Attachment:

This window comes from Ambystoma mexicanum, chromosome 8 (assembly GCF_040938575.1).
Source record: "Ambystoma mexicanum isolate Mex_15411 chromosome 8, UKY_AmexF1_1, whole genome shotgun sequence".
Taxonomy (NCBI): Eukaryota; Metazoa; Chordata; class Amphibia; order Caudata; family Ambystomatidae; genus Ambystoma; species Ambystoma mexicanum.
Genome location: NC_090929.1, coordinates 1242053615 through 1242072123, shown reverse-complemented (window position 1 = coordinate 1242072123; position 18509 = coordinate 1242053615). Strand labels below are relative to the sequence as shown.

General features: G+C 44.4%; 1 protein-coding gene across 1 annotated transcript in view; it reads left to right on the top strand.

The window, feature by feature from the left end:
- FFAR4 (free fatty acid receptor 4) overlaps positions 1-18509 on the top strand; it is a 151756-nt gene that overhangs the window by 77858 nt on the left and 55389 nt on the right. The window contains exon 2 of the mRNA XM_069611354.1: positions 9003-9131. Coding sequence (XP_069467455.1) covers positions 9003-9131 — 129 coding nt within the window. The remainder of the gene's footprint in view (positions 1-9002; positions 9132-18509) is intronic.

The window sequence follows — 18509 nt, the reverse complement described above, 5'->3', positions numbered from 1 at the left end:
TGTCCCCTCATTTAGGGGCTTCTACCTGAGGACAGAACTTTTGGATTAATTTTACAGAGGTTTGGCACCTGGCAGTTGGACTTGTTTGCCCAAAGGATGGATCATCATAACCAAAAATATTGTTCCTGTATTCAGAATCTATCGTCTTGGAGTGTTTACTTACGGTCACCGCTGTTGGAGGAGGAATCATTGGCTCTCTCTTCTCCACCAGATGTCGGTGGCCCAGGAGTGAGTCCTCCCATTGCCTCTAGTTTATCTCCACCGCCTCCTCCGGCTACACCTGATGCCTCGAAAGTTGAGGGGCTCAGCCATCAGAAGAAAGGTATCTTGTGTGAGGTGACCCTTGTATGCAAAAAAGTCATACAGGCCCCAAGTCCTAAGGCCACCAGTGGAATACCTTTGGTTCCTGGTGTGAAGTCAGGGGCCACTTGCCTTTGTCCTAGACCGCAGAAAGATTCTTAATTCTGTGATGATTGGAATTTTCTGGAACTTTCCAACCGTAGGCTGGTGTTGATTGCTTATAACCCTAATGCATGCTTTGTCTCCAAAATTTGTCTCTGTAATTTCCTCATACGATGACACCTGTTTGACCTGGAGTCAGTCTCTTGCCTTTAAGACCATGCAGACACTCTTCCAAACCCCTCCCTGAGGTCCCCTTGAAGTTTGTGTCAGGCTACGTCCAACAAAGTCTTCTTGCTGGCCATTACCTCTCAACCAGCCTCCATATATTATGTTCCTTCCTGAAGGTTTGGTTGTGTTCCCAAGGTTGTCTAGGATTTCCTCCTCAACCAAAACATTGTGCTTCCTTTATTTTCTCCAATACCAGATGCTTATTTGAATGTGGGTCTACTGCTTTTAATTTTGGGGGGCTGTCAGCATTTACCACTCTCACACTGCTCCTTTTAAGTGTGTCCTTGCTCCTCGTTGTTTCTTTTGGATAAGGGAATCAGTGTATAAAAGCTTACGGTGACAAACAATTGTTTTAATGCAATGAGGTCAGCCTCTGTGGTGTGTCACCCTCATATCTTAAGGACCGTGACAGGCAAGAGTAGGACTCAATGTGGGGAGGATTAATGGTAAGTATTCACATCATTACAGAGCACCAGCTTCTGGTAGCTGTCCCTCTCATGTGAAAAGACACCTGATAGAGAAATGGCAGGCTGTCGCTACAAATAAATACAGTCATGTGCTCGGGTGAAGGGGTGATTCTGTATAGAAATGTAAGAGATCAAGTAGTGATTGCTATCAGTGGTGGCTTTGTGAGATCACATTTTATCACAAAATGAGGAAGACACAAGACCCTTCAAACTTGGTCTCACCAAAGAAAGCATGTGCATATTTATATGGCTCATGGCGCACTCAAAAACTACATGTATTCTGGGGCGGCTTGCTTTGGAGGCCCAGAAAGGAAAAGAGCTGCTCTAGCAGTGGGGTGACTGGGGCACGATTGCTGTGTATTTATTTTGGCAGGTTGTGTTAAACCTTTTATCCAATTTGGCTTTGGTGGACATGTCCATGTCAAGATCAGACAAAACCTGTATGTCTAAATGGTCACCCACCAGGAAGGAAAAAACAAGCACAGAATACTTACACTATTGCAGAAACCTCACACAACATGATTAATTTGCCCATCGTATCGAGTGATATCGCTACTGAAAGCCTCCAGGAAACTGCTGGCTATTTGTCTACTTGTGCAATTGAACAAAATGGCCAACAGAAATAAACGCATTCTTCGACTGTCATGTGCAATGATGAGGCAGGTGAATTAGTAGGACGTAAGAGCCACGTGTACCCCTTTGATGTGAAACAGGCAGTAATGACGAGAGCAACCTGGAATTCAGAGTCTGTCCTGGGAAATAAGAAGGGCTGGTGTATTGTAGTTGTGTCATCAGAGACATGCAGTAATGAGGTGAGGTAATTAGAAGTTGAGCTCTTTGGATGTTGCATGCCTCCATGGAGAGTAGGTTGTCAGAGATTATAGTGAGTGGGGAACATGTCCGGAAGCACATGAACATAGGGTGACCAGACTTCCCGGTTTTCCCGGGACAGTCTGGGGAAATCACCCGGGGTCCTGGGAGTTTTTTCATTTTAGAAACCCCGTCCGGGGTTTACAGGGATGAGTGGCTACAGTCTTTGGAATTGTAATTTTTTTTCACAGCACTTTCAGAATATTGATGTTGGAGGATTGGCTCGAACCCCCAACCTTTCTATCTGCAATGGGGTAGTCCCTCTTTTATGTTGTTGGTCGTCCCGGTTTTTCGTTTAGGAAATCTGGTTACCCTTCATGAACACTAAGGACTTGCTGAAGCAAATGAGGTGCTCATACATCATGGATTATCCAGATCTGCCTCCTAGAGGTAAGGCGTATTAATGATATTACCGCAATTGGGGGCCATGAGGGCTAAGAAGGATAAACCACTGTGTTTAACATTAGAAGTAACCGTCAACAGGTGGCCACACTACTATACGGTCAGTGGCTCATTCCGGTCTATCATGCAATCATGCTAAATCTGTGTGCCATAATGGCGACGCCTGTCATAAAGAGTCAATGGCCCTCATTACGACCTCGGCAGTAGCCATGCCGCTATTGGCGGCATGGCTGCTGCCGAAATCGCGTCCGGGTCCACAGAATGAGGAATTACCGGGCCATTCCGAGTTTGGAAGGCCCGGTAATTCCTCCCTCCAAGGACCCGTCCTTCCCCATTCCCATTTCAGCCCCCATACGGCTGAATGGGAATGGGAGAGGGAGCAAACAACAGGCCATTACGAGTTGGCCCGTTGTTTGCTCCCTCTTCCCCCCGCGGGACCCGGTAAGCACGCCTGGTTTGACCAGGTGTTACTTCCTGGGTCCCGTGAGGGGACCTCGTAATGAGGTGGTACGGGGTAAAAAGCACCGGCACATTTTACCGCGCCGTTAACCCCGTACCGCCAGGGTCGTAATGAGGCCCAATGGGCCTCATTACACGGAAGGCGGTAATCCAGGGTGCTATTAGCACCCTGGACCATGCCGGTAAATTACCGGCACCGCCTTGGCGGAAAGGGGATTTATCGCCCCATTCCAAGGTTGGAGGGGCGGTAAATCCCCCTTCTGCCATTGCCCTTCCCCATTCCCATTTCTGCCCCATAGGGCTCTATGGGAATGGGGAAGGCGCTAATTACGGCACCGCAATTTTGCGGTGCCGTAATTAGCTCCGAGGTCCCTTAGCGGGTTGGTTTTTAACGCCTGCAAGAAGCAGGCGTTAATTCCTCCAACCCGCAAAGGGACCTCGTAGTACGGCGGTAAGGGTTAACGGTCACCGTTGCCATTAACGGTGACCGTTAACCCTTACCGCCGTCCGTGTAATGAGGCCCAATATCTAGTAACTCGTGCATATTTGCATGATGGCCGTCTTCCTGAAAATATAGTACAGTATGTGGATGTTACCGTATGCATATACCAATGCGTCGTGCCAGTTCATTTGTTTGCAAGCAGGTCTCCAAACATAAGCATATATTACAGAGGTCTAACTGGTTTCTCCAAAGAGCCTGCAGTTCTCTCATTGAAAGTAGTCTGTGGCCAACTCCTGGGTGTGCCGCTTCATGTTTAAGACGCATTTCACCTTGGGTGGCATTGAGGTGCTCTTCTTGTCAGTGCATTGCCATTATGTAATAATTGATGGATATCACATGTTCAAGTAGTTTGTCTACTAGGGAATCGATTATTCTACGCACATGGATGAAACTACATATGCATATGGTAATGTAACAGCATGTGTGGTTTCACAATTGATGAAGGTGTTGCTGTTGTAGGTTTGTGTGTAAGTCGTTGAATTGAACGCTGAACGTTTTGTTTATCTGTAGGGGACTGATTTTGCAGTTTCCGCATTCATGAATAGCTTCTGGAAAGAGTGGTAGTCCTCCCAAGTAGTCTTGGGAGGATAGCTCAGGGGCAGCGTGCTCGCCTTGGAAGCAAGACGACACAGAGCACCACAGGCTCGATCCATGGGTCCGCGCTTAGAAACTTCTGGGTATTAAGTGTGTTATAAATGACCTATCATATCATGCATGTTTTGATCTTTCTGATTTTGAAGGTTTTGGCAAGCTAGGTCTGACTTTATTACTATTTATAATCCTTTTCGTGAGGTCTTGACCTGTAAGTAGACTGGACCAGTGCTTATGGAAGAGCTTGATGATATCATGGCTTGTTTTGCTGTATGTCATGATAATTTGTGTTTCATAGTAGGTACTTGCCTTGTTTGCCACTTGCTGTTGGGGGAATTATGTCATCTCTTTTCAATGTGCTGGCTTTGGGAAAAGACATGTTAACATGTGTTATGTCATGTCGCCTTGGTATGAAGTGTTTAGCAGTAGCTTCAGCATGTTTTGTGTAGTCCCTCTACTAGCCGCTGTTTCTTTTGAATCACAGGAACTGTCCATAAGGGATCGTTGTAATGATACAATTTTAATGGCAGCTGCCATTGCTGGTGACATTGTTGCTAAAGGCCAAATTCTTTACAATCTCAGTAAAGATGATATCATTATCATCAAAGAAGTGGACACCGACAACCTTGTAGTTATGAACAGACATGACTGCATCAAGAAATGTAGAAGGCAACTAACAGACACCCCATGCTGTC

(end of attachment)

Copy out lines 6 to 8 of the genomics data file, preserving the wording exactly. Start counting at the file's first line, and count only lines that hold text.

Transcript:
The window, feature by feature from the left end:
- FFAR4 (free fatty acid receptor 4) overlaps positions 1-18509 on the top strand; it is a 151756-nt gene that overhangs the window by 77858 nt on the left and 55389 nt on the right. The window contains exon 2 of the mRNA XM_069611354.1: positions 9003-9131. Coding sequence (XP_069467455.1) covers positions 9003-9131 — 129 coding nt within the window. The remainder of the gene's footprint in view (positions 1-9002; positions 9132-18509) is intronic.

The window sequence follows — 18509 nt, the reverse complement described above, 5'->3', positions numbered from 1 at the left end: